Legend Hobby VQ Warbirds 900x250

3 Classics in Harvest-Moon / Halloween Orange

3 Classics in Harvest-Moon / Halloween Orange

Final Build Photos

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Submitted By
Scott Kruize
Tukwila, WA, United States
Build Information
Build Type Plans-built
Manufacturer/Brand Name
Aircraft Category Sport
Model name, number, and/or variant Phantom Flash, Citabria, Korda Victory
Wingspan/Rotor span (inches) 16-20 inches
Scale n/a
Construction Type Built up (wood/fully sheeted)
Propulsion Type Prop
Power System Glow
Glow Engine Brand, Model and Size

n/a

Turbine Engine Brand, Model and Size
Propeller (if applicable) Peck Polymers plastic
Radio System Brand and Model n/a
Number of channels utilized 2
Channel functions
Retracts or Fixed Gear

fixed, all 3

Cockpit/Interior Details

n/a

Paint, Covering or Graphics

tissue paper

Scale Accessories

n/a

Light System

n/a

Smoke System

n/a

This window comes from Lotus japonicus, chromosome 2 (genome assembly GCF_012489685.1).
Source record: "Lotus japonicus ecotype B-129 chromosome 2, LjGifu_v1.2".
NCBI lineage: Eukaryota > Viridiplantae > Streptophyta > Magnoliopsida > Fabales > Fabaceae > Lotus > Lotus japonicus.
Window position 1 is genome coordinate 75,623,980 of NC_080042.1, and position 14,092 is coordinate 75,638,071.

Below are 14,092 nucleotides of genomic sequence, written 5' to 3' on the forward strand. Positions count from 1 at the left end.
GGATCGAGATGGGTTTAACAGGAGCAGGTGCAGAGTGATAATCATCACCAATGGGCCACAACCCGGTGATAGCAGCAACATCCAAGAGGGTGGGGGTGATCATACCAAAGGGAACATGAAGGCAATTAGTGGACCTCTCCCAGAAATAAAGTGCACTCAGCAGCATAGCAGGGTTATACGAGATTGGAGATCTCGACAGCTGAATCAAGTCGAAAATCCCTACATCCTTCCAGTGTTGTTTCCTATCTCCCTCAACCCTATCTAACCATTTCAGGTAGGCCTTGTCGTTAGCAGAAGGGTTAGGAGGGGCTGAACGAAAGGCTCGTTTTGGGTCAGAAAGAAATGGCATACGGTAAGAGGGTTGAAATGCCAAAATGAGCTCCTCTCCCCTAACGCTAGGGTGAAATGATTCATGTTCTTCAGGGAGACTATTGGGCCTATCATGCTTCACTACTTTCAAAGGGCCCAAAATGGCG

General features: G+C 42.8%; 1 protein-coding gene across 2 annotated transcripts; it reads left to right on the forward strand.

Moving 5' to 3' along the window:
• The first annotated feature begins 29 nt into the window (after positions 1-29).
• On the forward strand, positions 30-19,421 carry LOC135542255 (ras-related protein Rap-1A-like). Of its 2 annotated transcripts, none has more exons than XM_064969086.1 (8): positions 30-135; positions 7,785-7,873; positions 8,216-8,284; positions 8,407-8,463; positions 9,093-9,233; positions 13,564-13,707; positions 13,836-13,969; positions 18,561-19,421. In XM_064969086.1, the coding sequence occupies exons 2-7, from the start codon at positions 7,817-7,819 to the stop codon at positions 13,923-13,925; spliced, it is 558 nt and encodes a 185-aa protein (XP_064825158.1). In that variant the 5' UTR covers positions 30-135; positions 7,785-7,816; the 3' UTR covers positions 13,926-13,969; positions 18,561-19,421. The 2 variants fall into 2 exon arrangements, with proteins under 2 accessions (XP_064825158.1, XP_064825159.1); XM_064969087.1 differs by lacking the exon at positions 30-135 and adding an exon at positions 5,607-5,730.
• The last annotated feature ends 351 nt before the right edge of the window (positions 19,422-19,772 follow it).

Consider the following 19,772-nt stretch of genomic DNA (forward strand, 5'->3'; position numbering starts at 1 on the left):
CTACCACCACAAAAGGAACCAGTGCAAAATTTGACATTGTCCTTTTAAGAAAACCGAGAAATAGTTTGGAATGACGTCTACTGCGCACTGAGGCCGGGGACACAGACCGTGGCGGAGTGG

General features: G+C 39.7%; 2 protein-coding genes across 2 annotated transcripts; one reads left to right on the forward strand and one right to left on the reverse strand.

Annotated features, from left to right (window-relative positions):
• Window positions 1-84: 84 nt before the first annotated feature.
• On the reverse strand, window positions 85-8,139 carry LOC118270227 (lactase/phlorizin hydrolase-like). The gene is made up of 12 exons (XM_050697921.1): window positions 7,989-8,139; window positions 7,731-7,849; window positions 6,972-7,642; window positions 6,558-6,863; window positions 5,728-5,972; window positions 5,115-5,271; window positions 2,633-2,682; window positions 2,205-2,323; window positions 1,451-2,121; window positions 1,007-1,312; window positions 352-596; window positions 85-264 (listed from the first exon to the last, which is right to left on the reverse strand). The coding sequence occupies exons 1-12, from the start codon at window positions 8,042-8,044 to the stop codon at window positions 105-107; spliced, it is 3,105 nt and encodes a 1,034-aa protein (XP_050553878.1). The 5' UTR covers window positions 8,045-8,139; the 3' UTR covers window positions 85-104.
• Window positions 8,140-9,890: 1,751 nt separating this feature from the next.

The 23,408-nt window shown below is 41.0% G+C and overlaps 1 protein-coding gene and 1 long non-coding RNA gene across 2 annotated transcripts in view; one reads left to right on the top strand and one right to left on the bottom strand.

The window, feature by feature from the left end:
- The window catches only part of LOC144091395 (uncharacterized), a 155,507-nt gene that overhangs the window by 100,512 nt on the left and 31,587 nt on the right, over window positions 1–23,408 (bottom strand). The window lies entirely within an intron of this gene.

Sound System

n/a

Other Features or Options

This Phantom Flash replica is 120% size of the original 1937 design, Comet® Kit A1. It’s a classic, popular ever since among Free Flight builders and fliers. Comet went out of business long ago, but a new company kits it. [Query the Web: its modern laser-cutting will be a vast improvement on the original printwood, or later die-cut (‘die-mashed’?)]

The all-orange Korda Victory is half-scale of the original 1939 Wakefield Trophy winner. Mine goes about a minute flight in the gym…rather less than that 43+ minutes victory!

The 17-inch span Citabria is from Model Builder plans. The magazine is gone but plans are available through the AMA.

Further Description/Back Story

My ‘therapy’ on soggy Pandemic-lockdown days: making traditional balsa stick-and-tissue rubber-powered Free Flight models. The local SeaTac Community Center allows masked, social-distanced indoor flying Friday mornings. All three planes pictured here fly just fine in a gym.

All 3 of these flying FF models are scratch-built. All were covered with gift wrap tissue, way better than all but very expensive Japanese-made craft tissue Way Back Then. I used Avery’s® permanent glue stick to apply it, and a light clear acrylic spray to seal and protect it.

Two concessions to modern times, besides the method of attaching the tissue: the good rubber motors are made from FAI Supply® stock, and the props are Japanese made, from Peck Polymers®.


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